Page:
Sunday...er, Monday...Superlatives 3/11/12

'spring' photo (c) 2009, Dean Ward - license: http://creativecommons.org/licenses/by/2.0/

I was busy hanging out with the good folks of Mars Hill, Grand Rapids yesterday and didn’t get the chance to post Sunday Superlatives. But there were just too many great things to share this week to let it go, so instead I hope you will enjoy today's Monday superlatives.

Around the Blogosphere...

Most Ecumenical: 
Adam J. Copeland with “Let’s have some ground rules for debating the marriage amendment

“There is no one Christian position. Some, like the state's Catholic bishops, advocate for the amendment on Christian grounds. Others, like the majority of delegates at the recent Minneapolis Synod Assembly of the Evangelical Lutheran Church in America, oppose the amendment. As a Christian pastor myself I would be the last to say that one's religious convictions should not influence choices at the voting booth — anything but. However, it should be noted that Christians hold varied and complex positions on the amendment. We cannot be seen as one voting bloc.”

Most Challenging: 
Stephen James at CNN with “Stop Sugarcoating the Bible

“The Bible is a gritty book. Very raw. Very real. It deals with people just like us, just as needy and screwed up as we are, encountering a God who would rather die than spend eternity without them. Yet despite that, it seems like Christians are uncomfortable with how earthy the Bible really is. They feel the need to tidy up God.”

Most Disturbing:
Design Tax with “Photographer gives Disney princesses a dose of reality

Most Relatable:
Sarah Bessey with “In which I turn my life upside down (as usual)

"This feeling arrives like clockwork by now and, if I were my family or my friends, I would roll my eyes at my own angsty self. But it's real and true: I get this sense of holy discontent, and then usually we do something about it. We move. We change jobs. We start something, we end something. It helps. We are very practised at upending our lives and living at sixes-and-sevens while you rebuild can be a bit addictive.

"But this time I'm learning to lean into it. This time, I know, I sense, that I need to sit here, in the tension of what I think I want and see if it is truly what God wants for us. Instead of feeling the discomfort and just doing something different, I want to feel the discomfort and explore it, its roots, where it comes from.  And then wait on God to move, to speak, to breathe."

Most Encouraging: 
Kathy Escobar with “10 Reasons I’m an Advocate for Women’s Liberation

“It’s easier to play nice. It’s easier to follow the status quo.  It’s easier to stick with the crowd and keep supporting churches & the media & systems that strip dignity and freedom.  but when we do, we condone inequality and align with oppression."

Most Creative: 
American Jesus with "The American Jesus Bracket"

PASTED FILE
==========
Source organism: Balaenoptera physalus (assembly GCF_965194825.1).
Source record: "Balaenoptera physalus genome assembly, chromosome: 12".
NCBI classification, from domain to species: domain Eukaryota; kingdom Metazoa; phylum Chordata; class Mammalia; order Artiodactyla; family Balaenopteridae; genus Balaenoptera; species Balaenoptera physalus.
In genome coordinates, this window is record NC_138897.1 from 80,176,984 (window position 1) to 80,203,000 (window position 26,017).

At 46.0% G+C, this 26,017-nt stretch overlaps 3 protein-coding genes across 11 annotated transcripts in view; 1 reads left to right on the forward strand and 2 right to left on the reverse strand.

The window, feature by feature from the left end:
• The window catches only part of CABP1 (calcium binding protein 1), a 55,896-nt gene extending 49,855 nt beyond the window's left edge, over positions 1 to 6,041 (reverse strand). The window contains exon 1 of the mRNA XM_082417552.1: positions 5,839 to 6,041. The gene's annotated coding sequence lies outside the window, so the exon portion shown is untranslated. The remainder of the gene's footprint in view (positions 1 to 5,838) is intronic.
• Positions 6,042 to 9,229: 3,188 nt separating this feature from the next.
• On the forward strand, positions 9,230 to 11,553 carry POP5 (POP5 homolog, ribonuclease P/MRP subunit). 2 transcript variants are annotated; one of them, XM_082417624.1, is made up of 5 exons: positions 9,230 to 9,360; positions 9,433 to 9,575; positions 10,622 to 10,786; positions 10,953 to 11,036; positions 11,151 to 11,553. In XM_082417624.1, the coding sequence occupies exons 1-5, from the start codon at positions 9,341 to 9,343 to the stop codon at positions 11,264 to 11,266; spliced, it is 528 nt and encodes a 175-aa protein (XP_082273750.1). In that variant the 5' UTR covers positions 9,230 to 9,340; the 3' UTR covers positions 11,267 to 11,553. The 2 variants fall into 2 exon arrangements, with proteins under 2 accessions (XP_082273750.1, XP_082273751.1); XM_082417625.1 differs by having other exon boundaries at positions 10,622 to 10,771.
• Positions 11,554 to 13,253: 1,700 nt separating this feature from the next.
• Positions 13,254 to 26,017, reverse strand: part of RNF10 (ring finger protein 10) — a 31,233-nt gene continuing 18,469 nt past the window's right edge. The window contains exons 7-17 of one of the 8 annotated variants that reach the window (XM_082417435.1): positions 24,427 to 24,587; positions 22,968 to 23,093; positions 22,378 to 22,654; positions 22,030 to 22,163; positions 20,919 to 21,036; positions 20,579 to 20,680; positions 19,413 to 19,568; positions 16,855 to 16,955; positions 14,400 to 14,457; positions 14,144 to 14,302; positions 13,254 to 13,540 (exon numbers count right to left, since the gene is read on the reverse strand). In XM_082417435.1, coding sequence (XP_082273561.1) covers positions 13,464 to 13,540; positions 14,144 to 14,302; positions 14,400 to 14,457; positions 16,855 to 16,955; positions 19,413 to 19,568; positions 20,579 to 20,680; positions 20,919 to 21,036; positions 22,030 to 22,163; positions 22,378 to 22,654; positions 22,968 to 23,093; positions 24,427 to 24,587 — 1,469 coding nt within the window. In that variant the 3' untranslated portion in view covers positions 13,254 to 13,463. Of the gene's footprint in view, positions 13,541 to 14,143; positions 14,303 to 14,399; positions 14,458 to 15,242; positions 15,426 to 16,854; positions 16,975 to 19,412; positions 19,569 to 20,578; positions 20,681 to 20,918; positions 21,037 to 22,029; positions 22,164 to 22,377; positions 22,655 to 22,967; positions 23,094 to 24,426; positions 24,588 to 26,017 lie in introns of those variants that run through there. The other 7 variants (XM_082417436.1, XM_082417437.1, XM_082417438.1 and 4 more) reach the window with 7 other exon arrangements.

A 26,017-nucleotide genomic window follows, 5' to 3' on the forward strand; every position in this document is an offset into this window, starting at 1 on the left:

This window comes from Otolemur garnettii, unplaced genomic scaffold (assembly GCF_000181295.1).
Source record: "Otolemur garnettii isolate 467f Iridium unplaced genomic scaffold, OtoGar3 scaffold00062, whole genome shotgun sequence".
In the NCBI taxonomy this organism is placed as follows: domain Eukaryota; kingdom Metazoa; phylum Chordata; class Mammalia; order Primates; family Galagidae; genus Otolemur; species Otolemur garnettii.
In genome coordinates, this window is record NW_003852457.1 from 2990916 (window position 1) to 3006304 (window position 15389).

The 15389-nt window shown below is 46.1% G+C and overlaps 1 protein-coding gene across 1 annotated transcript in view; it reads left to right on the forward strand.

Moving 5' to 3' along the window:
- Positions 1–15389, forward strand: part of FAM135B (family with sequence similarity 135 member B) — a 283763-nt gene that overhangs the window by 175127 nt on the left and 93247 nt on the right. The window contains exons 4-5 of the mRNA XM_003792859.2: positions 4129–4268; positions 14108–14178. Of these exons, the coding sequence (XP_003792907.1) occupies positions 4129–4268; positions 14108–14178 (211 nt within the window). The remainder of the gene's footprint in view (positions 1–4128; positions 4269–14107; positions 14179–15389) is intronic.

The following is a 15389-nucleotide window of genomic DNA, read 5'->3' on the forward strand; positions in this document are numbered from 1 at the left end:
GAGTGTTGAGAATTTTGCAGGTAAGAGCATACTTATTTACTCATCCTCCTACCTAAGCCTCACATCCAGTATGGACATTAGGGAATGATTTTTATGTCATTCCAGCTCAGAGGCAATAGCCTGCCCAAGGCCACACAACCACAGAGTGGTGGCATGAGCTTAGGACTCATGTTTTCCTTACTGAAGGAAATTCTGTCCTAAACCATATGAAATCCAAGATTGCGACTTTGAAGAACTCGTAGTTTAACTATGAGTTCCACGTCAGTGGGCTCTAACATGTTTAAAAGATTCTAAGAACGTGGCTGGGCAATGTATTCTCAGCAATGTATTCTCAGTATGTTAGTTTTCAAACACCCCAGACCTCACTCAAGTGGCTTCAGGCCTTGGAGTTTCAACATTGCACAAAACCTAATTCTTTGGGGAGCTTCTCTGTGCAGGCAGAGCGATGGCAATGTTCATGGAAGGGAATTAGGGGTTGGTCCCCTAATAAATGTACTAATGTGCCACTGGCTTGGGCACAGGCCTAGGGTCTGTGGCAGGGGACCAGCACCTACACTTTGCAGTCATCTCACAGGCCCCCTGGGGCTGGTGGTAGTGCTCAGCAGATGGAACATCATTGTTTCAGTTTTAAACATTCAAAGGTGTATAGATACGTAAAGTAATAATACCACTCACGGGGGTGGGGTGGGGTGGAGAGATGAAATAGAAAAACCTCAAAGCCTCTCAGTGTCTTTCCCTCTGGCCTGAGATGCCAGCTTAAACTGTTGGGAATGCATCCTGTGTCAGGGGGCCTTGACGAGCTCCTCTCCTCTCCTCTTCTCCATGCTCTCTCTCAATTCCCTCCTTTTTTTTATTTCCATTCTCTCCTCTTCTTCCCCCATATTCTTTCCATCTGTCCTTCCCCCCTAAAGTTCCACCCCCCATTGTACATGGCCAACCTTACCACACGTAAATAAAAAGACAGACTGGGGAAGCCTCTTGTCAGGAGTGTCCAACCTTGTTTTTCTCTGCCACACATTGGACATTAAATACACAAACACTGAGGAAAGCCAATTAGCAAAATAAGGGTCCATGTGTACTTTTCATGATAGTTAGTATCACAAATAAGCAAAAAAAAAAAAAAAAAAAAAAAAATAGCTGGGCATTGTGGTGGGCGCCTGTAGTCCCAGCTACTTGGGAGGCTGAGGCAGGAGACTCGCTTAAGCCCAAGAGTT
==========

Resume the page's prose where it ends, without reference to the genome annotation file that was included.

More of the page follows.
Most Likely to Make You Want to be an Explorer:
James Cameron teams up with National Geographic to dive in a specially designed submarine to the Mariana Trench

Most Likely to Make You Want to be a Detective:
Saint’s ancient heart stolen from Dublin cathedral

Best Sentence: 
Roger Olson, in “My Response to Piper’s Recent Statements About God and Tornadoes” 

“Are people really so unfamiliar with Calvinism that they don’t expect a Calvinist to say such things?"

Best paragraph: 
Chaplain Mike at iMonk in “OTD: Obsessed with Tornadoes Disorder

“It is Islam that sets forth submission and unquestioning acceptance as the ultimate in piety — not Christianity nor our parent faith as expressed in the Hebrew Bible. The faith we follow is one of lively dialogue between the Creator and his creatures. We question, complain, express our anger, cry out in pain, and bargain with God. Sometimes, if you believe the Bible, God even changes his mind at our behest. Like Jacob, we refuse to let him go until he blesses us. Like Moses, we argue with God. Like the psalmists, we groan and hurl curses toward the heavens. On the other hand, preachers like John Piper want us to get in line and behave. They rebuke our messiness, our humanness. They use the sovereignty of God to shut us up.”

Best Analysis: 
Jim Henderson at Relevant with “Women: The Church’s Most Wasted Resource

“We need to start a new conversation about women and Church. At the very least, Christians need to think more honestly about these issues. There is room to grow and new things to discover about how God wants to use women to move His Kingdom forward. That’s why it’s important to to read, ponder and think most deeply about the things that cause disagreement. Not to win but to learn. We need to stop comparing our best with others’ worst. We need to stop criticizing each other and open our own ideas to critique.”

Best Dialog: 
Elizabeth Esther with two perspectives on the birth control debate from Scott Morizot and Father Christian

Best List: 
Brett McCracken with “31 Best Films Directed By Women

Best Writing (nominated by Bill Guerrant):
River Clegg with “Buying This Thing Will Make Me Happy

“I know what you’re thinking, so don’t even say it. Buying that thing won’t make you happy, is what you’re thinking. Buying things never makes you happy, so why would you buy this thing? It won’t make you happy. But you haven’t seen this thing...”

Best Reminder:
Sarah Askins with “Life Isn’t Instagram

Best Question: 
Brenda Kronemeijer-Heyink with “Can living smply become its own sort of idolatry?"

"And yet, strangely enough, as much good as “living with less” has done me, it has also been too much of an idol at times. Somehow my brain got wired into thinking that in an ideal world, spending less is always better. But I have learned that less is not always better and cheap is not the equivalent of good. What sometimes appears cheap or less actually hides other costs. Cheap for me sometimes translates to pain or hardship for someone else. Cheap can mean more work and more repairs and more hassle when things break or malfunction. Cheap also sometimes translates into less healthy - and that can be costly down the road. Furthermore, a love of cheap can get in the way of understanding and living out the extravagance of God. Being too cheap means that I can spoil the joy of others by not going out or in denying giving to others. Certainly God wants us to use the resources He gives us wisely, but that shouldn’t come at the cost of honoring others and delighting in the good gifts He has given us.”